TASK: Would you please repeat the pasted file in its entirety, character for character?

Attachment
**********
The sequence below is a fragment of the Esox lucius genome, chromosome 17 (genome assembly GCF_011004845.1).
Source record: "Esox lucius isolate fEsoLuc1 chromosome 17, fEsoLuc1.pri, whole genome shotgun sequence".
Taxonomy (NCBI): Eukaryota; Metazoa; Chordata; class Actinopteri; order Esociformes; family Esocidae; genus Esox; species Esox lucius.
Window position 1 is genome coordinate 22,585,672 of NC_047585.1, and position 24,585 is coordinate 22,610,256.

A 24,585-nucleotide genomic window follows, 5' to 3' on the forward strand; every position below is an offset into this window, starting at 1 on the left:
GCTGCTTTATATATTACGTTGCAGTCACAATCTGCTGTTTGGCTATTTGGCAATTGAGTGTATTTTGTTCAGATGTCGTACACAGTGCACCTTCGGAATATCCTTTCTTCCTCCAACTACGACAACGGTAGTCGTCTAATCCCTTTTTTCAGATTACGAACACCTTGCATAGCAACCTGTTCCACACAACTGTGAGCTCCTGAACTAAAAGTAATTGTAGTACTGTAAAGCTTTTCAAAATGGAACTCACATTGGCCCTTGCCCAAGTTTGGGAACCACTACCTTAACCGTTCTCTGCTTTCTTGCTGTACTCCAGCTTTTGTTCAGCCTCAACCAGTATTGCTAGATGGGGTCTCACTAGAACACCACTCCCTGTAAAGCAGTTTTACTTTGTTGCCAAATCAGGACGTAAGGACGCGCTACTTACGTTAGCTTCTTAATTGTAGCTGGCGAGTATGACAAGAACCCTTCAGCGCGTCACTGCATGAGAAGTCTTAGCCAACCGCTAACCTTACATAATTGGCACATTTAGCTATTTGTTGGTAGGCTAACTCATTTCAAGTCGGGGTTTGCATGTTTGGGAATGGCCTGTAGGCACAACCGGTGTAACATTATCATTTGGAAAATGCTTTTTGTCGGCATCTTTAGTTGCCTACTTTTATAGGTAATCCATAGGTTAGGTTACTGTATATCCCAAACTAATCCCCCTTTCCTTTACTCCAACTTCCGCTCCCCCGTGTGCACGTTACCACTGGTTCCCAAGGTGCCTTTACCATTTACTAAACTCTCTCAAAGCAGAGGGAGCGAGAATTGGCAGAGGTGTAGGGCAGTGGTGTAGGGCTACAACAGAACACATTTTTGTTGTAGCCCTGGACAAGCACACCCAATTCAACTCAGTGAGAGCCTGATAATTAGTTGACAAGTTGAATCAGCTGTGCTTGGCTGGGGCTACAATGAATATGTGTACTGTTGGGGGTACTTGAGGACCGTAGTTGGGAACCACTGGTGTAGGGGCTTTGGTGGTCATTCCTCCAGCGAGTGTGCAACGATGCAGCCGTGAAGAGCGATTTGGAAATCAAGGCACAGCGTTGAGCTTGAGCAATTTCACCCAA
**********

The sequence below is a fragment of the Esox lucius genome, chromosome 17 (genome assembly GCF_011004845.1).
Source record: "Esox lucius isolate fEsoLuc1 chromosome 17, fEsoLuc1.pri, whole genome shotgun sequence".
Taxonomy (NCBI): Eukaryota; Metazoa; Chordata; class Actinopteri; order Esociformes; family Esocidae; genus Esox; species Esox lucius.
Window position 1 is genome coordinate 22,585,672 of NC_047585.1, and position 24,585 is coordinate 22,610,256.

A 24,585-nucleotide genomic window follows, 5' to 3' on the forward strand; every position below is an offset into this window, starting at 1 on the left:
GCTGCTTTATATATTACGTTGCAGTCACAATCTGCTGTTTGGCTATTTGGCAATTGAGTGTATTTTGTTCAGATGTCGTACACAGTGCACCTTCGGAATATCCTTTCTTCCTCCAACTACGACAACGGTAGTCGTCTAATCCCTTTTTTCAGATTACGAACACCTTGCATAGCAACCTGTTCCACACAACTGTGAGCTCCTGAACTAAAAGTAATTGTAGTACTGTAAAGCTTTTCAAAATGGAACTCACATTGGCCCTTGCCCAAGTTTGGGAACCACTACCTTAACCGTTCTCTGCTTTCTTGCTGTACTCCAGCTTTTGTTCAGCCTCAACCAGTATTGCTAGATGGGGTCTCACTAGAACACCACTCCCTGTAAAGCAGTTTTACTTTGTTGCCAAATCAGGACGTAAGGACGCGCTACTTACGTTAGCTTCTTAATTGTAGCTGGCGAGTATGACAAGAACCCTTCAGCGCGTCACTGCATGAGAAGTCTTAGCCAACCGCTAACCTTACATAATTGGCACATTTAGCTATTTGTTGGTAGGCTAACTCATTTCAAGTCGGGGTTTGCATGTTTGGGAATGGCCTGTAGGCACAACCGGTGTAACATTATCATTTGGAAAATGCTTTTTGTCGGCATCTTTAGTTGCCTACTTTTATAGGTAATCCATAGGTTAGGTTACTGTATATCCCAAACTAATCCCCCTTTCCTTTACTCCAACTTCCGCTCCCCCGTGTGCACGTTACCACTGGTTCCCAAGGTGCCTTTACCATTTACTAAACTCTCTCAAAGCAGAGGGAGCGAGAATTGGCAGAGGTGTAGGGCAGTGGTGTAGGGCTACAACAGAACACATTTTTGTTGTAGCCCTGGACAAGCACACCCAATTCAACTCAGTGAGAGCCTGATAATTAGTTGACAAGTTGAATCAGCTGTGCTTGGCTGGGGCTACAATGAATATGTGTACTGTTGGGGGTACTTGAGGACCGTAGTTGGGAACCACTGGTGTAGGGGCTTTGGTGGTCATTCCTCCAGCGAGTGTGCAACGATGCAGCCGTGAAGAGCGATTTGGAAATCAAGGCACAGCGTTGAGCTTGAGCAATTTCACCCAA